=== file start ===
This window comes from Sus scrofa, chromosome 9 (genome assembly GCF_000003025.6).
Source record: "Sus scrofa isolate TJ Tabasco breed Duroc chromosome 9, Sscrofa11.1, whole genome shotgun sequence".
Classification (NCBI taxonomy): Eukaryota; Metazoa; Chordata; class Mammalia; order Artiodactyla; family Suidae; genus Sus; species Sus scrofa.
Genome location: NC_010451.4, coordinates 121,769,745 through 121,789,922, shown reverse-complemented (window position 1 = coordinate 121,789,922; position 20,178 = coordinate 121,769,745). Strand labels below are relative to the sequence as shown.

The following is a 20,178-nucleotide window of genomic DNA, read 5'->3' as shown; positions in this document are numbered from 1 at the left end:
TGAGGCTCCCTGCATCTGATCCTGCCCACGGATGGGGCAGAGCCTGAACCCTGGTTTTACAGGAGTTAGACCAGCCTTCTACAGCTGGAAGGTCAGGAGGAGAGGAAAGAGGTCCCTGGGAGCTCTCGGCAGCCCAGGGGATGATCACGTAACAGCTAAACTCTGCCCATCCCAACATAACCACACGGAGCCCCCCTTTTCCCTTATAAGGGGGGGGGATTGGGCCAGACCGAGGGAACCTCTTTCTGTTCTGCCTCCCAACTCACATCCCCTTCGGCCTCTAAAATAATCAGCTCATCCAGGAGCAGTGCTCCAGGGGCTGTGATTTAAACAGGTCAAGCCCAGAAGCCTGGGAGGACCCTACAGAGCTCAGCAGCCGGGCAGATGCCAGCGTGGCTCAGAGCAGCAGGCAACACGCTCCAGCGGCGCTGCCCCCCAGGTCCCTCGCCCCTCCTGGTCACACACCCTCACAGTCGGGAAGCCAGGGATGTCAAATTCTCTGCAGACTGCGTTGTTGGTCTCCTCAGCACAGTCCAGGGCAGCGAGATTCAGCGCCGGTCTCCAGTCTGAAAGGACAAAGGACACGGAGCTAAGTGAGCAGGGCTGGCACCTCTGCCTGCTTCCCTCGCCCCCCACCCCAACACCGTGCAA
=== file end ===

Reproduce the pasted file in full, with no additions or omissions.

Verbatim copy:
This window comes from Sus scrofa, chromosome 9 (genome assembly GCF_000003025.6).
Source record: "Sus scrofa isolate TJ Tabasco breed Duroc chromosome 9, Sscrofa11.1, whole genome shotgun sequence".
Classification (NCBI taxonomy): Eukaryota; Metazoa; Chordata; class Mammalia; order Artiodactyla; family Suidae; genus Sus; species Sus scrofa.
Genome location: NC_010451.4, coordinates 121,769,745 through 121,789,922, shown reverse-complemented (window position 1 = coordinate 121,789,922; position 20,178 = coordinate 121,769,745). Strand labels below are relative to the sequence as shown.

The following is a 20,178-nucleotide window of genomic DNA, read 5'->3' as shown; positions in this document are numbered from 1 at the left end:
TGAGGCTCCCTGCATCTGATCCTGCCCACGGATGGGGCAGAGCCTGAACCCTGGTTTTACAGGAGTTAGACCAGCCTTCTACAGCTGGAAGGTCAGGAGGAGAGGAAAGAGGTCCCTGGGAGCTCTCGGCAGCCCAGGGGATGATCACGTAACAGCTAAACTCTGCCCATCCCAACATAACCACACGGAGCCCCCCTTTTCCCTTATAAGGGGGGGGGATTGGGCCAGACCGAGGGAACCTCTTTCTGTTCTGCCTCCCAACTCACATCCCCTTCGGCCTCTAAAATAATCAGCTCATCCAGGAGCAGTGCTCCAGGGGCTGTGATTTAAACAGGTCAAGCCCAGAAGCCTGGGAGGACCCTACAGAGCTCAGCAGCCGGGCAGATGCCAGCGTGGCTCAGAGCAGCAGGCAACACGCTCCAGCGGCGCTGCCCCCCAGGTCCCTCGCCCCTCCTGGTCACACACCCTCACAGTCGGGAAGCCAGGGATGTCAAATTCTCTGCAGACTGCGTTGTTGGTCTCCTCAGCACAGTCCAGGGCAGCGAGATTCAGCGCCGGTCTCCAGTCTGAAAGGACAAAGGACACGGAGCTAAGTGAGCAGGGCTGGCACCTCTGCCTGCTTCCCTCGCCCCCCACCCCAACACCGTGCAA